Additionally, Sheriff Brown and I are committed to a re-entry program that will help those released from prison, early or not, to become productive members of society and will keep them from returning to the system. Such a program will help with jail overcrowding, but most important it will help to reduce the number of people who re-offend after serving prison time. Today, the number of re-offenders is greater than 70 percent.

NOOZHAWK: There’s a perception that gang- and drug-related violence is on the rise at both ends of the county. What can the District Attorney’s Office do to help gain control of the situation? Are gang injunctions an effective solution?

JD: I would not characterize it as a “perception.” The rise in violent crime countywide and the rise in sexual-related and other crimes is very real. We face serious problems because of this.

There are many things the District Attorney’s Office can do to help reduce and prevent crime. Criminal gang behavior cannot be tolerated. To stop gang violence and intimidation there must be a comprehensive approach, which should at a minimum, include education, intervention and incarceration.

Education — Age appropriate, anti-gang education must be made available to all residents of our county, in a variety of locations, including elementary schools, after-school programs and faith-based programs. Additionally, children should be encouraged to embrace healthy alternatives to gang membership, such as music, art, athletics, crafts, writing and community service activities.

Intervention — Should anti-community/gang activity occur, there must be individualized and swift intervention with predictable, appropriate and consistent consequences. Whenever possible, the offender’s family should be included in this intervention.

Incarceration — Those who participate in gang violence must be incarcerated for their criminal behavior; the length of their incarceration must be commensurate with the crime, as well as with the individual’s criminal history.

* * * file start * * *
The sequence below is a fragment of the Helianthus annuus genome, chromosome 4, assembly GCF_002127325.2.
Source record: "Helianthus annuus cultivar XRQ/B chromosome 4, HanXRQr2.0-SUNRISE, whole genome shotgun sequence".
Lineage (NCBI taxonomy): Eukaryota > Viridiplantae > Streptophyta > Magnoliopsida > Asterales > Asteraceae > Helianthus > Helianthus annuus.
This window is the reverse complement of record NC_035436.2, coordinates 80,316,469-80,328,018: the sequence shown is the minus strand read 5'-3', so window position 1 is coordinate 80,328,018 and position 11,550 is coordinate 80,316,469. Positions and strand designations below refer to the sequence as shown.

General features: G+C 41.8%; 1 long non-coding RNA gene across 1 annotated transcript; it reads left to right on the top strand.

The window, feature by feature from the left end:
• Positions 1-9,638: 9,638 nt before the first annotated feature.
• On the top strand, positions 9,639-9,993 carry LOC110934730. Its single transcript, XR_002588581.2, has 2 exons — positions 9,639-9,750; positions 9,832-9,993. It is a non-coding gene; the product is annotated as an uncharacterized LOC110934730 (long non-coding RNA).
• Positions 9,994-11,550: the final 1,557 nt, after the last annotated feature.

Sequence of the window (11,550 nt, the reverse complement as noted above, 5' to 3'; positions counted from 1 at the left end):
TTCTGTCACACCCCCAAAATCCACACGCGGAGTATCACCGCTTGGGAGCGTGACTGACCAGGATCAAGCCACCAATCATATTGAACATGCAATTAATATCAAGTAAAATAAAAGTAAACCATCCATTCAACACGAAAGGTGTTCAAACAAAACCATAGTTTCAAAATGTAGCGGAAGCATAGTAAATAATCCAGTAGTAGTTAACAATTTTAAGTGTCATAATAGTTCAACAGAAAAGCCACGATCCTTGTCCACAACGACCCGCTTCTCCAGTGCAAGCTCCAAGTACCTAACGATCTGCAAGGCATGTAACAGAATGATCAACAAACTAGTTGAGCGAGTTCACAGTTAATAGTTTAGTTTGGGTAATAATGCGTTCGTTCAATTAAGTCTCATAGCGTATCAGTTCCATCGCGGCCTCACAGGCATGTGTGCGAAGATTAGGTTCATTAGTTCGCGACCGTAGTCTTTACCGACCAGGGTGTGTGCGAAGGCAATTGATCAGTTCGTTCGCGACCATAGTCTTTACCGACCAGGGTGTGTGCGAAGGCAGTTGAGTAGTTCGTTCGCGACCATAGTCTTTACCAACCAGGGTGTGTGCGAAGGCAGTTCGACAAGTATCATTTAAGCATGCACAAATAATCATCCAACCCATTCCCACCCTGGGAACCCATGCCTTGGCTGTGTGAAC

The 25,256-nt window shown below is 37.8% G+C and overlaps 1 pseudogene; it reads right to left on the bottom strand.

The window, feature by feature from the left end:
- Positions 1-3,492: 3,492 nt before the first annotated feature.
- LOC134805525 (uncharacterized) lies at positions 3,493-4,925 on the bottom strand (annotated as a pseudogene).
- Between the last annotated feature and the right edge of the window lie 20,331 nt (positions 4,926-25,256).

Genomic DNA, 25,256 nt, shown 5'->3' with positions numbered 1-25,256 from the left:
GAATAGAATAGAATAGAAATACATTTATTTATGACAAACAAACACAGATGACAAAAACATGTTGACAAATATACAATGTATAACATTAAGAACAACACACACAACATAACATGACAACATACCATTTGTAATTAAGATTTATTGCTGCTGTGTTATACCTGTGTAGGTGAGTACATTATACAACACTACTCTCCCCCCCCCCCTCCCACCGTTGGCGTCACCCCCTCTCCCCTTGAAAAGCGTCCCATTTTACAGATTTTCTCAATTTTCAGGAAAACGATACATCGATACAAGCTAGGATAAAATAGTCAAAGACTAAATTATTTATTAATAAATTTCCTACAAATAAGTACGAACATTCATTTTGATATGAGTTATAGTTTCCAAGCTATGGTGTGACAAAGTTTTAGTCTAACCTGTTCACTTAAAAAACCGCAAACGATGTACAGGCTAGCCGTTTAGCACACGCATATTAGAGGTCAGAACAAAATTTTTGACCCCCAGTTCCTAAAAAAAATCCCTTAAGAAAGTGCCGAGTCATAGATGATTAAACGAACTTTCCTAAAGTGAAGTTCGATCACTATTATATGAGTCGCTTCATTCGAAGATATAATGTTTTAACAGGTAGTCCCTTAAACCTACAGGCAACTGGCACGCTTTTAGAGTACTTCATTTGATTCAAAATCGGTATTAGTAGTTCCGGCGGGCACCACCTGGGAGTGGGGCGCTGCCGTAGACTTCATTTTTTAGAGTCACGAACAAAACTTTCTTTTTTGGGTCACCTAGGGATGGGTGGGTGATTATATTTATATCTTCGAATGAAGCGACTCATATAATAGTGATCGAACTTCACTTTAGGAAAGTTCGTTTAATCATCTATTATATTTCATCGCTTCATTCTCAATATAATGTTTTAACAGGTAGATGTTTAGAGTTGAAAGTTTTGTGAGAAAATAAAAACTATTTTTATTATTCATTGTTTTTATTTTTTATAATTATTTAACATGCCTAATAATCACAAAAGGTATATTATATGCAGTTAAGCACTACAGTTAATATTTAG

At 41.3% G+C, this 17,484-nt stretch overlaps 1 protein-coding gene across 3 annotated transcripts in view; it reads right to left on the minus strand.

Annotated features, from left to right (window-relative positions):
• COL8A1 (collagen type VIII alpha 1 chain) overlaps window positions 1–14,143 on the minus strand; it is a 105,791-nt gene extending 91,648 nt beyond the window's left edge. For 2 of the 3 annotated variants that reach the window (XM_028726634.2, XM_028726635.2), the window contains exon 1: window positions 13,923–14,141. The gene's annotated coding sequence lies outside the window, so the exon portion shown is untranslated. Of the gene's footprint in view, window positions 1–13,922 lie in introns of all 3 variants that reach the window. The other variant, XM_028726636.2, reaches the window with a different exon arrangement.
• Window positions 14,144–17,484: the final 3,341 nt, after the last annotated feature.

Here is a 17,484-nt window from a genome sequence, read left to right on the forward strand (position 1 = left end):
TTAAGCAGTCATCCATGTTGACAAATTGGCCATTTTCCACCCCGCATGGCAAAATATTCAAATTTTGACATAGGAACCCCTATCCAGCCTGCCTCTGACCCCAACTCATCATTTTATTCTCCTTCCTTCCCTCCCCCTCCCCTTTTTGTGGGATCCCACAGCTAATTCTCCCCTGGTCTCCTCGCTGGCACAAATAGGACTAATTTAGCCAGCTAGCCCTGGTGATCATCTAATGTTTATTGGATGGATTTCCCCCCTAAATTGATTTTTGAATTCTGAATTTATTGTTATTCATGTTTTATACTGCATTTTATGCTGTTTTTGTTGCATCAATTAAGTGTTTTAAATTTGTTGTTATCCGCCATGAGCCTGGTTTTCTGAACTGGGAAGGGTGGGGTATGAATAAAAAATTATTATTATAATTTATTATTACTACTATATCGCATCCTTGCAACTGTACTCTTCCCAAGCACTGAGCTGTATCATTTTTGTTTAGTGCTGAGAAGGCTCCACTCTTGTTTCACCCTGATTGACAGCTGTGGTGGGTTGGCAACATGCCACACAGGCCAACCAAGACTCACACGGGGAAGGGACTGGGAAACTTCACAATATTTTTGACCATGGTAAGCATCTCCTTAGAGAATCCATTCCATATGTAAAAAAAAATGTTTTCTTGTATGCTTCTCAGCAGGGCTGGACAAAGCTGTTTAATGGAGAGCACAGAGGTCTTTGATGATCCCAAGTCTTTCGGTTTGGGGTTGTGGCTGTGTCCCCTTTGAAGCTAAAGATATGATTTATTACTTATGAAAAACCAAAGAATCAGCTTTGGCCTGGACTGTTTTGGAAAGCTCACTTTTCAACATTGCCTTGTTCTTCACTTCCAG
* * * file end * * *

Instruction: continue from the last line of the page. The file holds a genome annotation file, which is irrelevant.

With respect to the gang injunctions, I believe they are a useful tool if they are well written and appropriately executed.

NOOZHAWK: Do you support the legalization of marijuana? As a prosecutor, do you have an opinion on medical marijuana dispensaries?

JD: As a candidate for the position of chief law enforcement officer for Santa Barbara County I can not support the legalization of marijuana and the influx of marijuana dispensaries. Although I have heard good arguments to support the legalization of marijuana, I have seen firsthand how marijuana can result in an increase in crime in our community. Hence, I cannot support its legalization.

NOOZHAWK: The District Attorney’s Office responses to the Jesusita and Tea fires were very different. Which response do you think was more appropriate, and why?

JD: I think that both responses were inadequate. As district attorney I will establish an arson unit consisting of an attorney and an investigator, both of whom are already on our payroll. This team will be well educated in arson investigation and prosecution. This team will be prepared to immediately work with any fire agency to thoroughly and effectively cooperate in the investigation and potential prosecution of arson crimes. Further, this process will be done in a timely fashion.

Finally, I will personally ensure that appropriate communication with the community and the media occurs throughout this process.

NOOZHAWK: Under your leadership, what would be the District Attorney’s Office’s enforcement priority?

JD: As district attorney, violent crimes as well as predator crimes that affect our most vulnerable victims will be given the highest priorities.

NOOZHAWK: Do you support the death penalty? Why or why not?

JD: The role of the district attorney is to enforce the law. While it is my hope that our community faces no crimes so heinous that we may have to consider implementing this law, the reality is that such a case may well occur during the term of the next district attorney. I feel a better question is: In what instances do you feel the death penalty is the appropriate punishment?

I have been faced a few times with cases in which the death penalty was discussed; ultimately each case resulted in each defendant being sentenced to a life sentence. The District Attorney’s Office has, and will continue to, carefully discussed these cases to decide what is in the best interest of justice. The office takes this responsibility extremely seriously and as your next district attorney I will look at each case individually to determine what is in the best interest of public safety, our community and justice.

NOOZHAWK: We’ve all watched To Kill a Mockingbird, Legally Blonde or one of the endless Law & Order series TV shows and seen a prosecutor rise and declare, “I object!” Wouldn’t it be more exciting to use a hawk scream instead? Especially one sponsored by Noozhawk?

JD: As a dedicated fan of Law & Order I would whole heartedly support — Dom dom dom dom dom dom SQUAWK!

Additional Resources

Click here for Joyce Dudley’s campaign Web site

Click here for district attorney candidate Josh Lynn’s answers.